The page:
At the Akha village we are treated with a tea ceremony and are given an explanation on the Puer tea. We learn that the older the tree is the better the tea gets. Some trees get up to a 1000 years old. Not only does the tea get better from older trees, but the tea also gets better as it matures. The owner can offer tea up to 50 years old and he tells a story of some Burmese people who have 300-year-old Puer tea. How’s that for an expiry date!

Than we get another fine example of Chinese philosophy. When we decline yet another cigarette offered saying we do not smoke, as it is bad for your health the friendly tea farmer explains that you can neutralize the bad effects of cigarettes by drinking enough green tea. He has this on good authority from Chinese doctors. Green tea as a cure for everything!

We have a lunch in an Akha restaurant and we visit the kitchen to see what we will have. Thanks to John’s knowledge it is an excellent meal again. Except for the honeycombs we saw in the kitchen, as we learn that the bees in the comb are eaten as well.

While we walk around some of the tea plantations John tells a story about the Dai and the Akha. The Dai he says live near the river and when the Akha arrived they had to move to the mountains as the land near the river was already taken. The Akha are also free top travel to Thailand and visit their relatives over there.

It is time to go back to Jinghong were we have an excellent dinner and reluctantly say goodbye to John. We will miss his friendliness but we have to take the bus to Laos tomorrow.

We have enjoyed our stay in China. The people are friendly, the food excellent and the euro buys a lot. What we noticed the most is the sheer seize of economic activity. Construction is omnipotent. They have completed their great wall and are now massively building roads and complete cities. On the downside I fear that live is not that healthy in China. Smoking and drinking is cheap and practiced by many, gambling a favorite pastime, the factories are spitting out smoke at an increasing rate. An ecological catastrophe is looming around the corner.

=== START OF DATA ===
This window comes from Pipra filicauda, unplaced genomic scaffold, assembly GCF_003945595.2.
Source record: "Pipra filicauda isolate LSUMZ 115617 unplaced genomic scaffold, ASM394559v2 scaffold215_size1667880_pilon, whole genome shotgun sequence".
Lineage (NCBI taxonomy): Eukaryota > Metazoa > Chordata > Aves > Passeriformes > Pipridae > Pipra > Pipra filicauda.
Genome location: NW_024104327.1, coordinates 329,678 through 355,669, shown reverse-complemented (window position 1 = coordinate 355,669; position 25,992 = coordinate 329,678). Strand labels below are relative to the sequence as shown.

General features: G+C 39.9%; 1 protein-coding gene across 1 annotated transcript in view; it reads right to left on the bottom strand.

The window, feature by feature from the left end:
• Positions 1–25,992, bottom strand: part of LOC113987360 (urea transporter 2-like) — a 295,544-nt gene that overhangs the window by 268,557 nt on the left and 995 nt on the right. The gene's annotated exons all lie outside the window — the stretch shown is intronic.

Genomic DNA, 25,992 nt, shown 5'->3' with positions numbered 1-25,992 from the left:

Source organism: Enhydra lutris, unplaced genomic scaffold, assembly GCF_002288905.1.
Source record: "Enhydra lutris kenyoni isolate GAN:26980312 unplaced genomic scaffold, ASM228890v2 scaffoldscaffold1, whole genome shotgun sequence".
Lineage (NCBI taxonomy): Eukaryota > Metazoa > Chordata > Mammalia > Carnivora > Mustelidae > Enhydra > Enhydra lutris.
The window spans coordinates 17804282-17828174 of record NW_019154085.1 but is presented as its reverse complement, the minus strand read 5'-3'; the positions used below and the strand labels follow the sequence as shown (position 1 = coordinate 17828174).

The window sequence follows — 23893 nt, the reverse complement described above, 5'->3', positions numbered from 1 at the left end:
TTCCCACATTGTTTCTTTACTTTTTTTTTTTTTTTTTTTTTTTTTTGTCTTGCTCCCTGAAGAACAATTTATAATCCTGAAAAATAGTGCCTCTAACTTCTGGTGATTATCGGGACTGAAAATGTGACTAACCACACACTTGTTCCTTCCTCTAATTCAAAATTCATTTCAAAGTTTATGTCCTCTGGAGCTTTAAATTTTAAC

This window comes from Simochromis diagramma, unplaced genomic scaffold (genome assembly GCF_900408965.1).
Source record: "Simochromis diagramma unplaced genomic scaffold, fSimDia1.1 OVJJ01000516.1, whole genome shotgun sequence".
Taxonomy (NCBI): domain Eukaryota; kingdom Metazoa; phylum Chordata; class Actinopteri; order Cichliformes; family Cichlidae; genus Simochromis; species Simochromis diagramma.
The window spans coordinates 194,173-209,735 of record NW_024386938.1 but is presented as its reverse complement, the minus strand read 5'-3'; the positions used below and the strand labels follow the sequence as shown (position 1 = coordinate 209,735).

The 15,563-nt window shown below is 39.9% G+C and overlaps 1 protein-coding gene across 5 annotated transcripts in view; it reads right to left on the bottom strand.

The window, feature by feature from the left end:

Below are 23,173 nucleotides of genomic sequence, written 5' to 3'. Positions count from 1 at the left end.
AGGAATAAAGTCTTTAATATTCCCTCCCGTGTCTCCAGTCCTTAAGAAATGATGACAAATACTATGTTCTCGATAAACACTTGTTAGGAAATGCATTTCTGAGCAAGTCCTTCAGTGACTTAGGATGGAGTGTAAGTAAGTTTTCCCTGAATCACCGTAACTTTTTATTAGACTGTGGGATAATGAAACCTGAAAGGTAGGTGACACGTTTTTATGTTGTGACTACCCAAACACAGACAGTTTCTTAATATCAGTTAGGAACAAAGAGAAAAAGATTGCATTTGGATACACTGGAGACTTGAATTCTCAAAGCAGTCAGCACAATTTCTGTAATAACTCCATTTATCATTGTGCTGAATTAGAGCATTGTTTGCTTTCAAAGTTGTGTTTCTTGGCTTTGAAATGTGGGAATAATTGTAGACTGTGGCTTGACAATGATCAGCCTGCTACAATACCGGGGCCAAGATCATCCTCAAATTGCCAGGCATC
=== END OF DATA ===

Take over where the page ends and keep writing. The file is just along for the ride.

The Chinese border of Mohan

Tuesday 27 October: We leave Jinghong with the 10.40 am bus to Luang Nam Tha in Laos. Most of the people get of the bus leave before we reach the Laotian border. At the border we see the difference between mighty China and small Laos. The Chinese Border at Mohan is a huge building and the Laos border building is a shack. The sign no photography is bigger than the building. A stiff 38 USD a person visa allows us to enter, after our body temperature is being checked by masked men.


Continue : Laos The green oasis






















China Factsheet

1 euro = 10 RMB


Useful websites:



Yunnan, in the deep south of China





Xishuangbanna, part of Yunnan- Click on map to enlarge



  • duliguides: travel guides portal for Xishuangbanna



Hainan airlines




To avoid incidents at the toilets I decide to remember the sex sign as follows:men have a head and women have a womb


人         Mankind          John told me a nice story about this sign. It is supposed to mean two hands supporting each other to stand straight. People need each other; no one person can stand alone or he will fall down.







Jinghong city map - click to enlarge







The Mekong, which is the 12th longest river and 10th largest in terms of volume, originates from Qinghai-Tibetan plateau in northwest of China, winding the way across eastern Tibet into Yunnan, then through Southeast Asian Peninsula, finally it pours into the Pacific Ocean in Vietnam, with a full length of over 4500 kilometres.

Mekong in China is differently named, Lan Cang, a word from Dai language, meaning River of Millions of Elephants. This is the most important river in Southeast Asiafor the millions of people living along its banks,. In Thai, Mekong means Mother River.



John mobile: 0086/13988124572


Highly recommended guide from Jinghong







Jinghong Botanical garden leaflet



Hotel address in Jinghong: Nakungkangxiaqu 21 – happy hotel. 5 euro for a double room per night. Highly recommended.




Boys and girls. You are not supposed to run your hands through a boy’s hair, but you can place your hand on a girls head. The explanation is that a boy could be the rebirth of Buddha and by placing your hand between the boy and its Divine beam you could cause a short circuit.





Xishuangbanna, deeply rooted in SE Asia












Galanba monastery